In “Flowering Judas,” Laura, after teaching school and visiting Eugenio in prison, comes home to be warned by Lupe, the maid, that Braggioni is waiting for her. Although she detests his presence, Laura, a young American, allows the Mexican revolutionary leader to sing to her. She is afraid of him, as he is known for his cruelty and vanity. As she “owes her comfortable situation and her salary to him,” however, she does her best to tolerate him. For the past month he has been spending the evenings with her. Laura is in the precarious predicament of attempting to resist his advances without seeming to do so. His “gluttonous bulk . . . has become a symbol of her disillusions” with revolution and leaders. Braggioni has come to represent the disunion between her idealistic view of life and the life she is actually living.
Born a Roman Catholic, Laura still slips into a church now and then but can no longer find comfort in it. She instead tries to embrace revolutionary theories but without much success. Her private heresy is not to wear lace made by machines, even though the machine is “sacred” to the revolutionary forces with which she is working. She fears that she may become as corrupt as Braggioni, who sits before her in his expensive clothes and his great self-love. As he sings his love songs and lectures on his philosophy, Laura wonders why she stays in Mexico. She teaches the Indian children, attends union meetings, visits political prisoners, smuggles letters and drugs, and delivers messages. However, her motives are unclear.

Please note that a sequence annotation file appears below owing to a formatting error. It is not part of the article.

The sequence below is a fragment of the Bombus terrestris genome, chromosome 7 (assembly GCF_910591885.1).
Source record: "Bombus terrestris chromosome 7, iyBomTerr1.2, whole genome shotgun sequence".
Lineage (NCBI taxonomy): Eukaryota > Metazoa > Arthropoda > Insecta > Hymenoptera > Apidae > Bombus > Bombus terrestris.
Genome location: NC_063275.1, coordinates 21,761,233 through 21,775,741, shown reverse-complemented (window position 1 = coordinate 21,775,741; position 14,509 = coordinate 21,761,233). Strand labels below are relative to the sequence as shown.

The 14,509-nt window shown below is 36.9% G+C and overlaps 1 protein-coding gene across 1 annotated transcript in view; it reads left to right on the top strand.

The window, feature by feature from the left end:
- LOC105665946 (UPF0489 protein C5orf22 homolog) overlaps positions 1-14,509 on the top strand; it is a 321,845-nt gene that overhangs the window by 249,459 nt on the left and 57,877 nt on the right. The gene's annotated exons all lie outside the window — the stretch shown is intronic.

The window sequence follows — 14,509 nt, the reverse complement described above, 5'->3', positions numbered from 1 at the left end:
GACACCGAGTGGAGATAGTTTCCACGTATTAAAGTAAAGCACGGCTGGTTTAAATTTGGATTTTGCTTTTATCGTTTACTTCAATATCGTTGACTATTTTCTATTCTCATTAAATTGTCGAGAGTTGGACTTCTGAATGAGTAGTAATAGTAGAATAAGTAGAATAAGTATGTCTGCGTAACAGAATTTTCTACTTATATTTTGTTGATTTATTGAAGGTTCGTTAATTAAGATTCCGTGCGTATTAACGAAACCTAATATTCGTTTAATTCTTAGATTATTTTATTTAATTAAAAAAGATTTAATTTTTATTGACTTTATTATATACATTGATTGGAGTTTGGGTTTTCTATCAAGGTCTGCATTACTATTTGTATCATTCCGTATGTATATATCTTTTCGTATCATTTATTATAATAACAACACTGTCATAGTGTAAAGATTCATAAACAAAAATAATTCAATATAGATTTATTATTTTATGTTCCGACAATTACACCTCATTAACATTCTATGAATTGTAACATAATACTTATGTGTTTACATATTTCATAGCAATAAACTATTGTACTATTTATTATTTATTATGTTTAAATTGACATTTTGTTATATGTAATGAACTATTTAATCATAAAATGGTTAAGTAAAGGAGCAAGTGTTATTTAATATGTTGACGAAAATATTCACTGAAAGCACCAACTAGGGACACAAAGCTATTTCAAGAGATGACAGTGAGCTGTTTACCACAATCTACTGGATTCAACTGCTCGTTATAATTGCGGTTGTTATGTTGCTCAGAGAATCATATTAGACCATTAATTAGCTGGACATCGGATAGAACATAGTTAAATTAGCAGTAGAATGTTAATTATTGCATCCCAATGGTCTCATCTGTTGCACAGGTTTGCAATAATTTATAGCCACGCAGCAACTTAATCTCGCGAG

To the Mexicans who know her and see her in the street, Laura is an erotic mystery. Although she remains aloof she is admired for her green eyes, sensual lips, beautiful walk, large breasts, and long legs. The legendary virginity of the gringita spurs Braggioni and other potential lovers into constant...
(The entire section is 761 words.)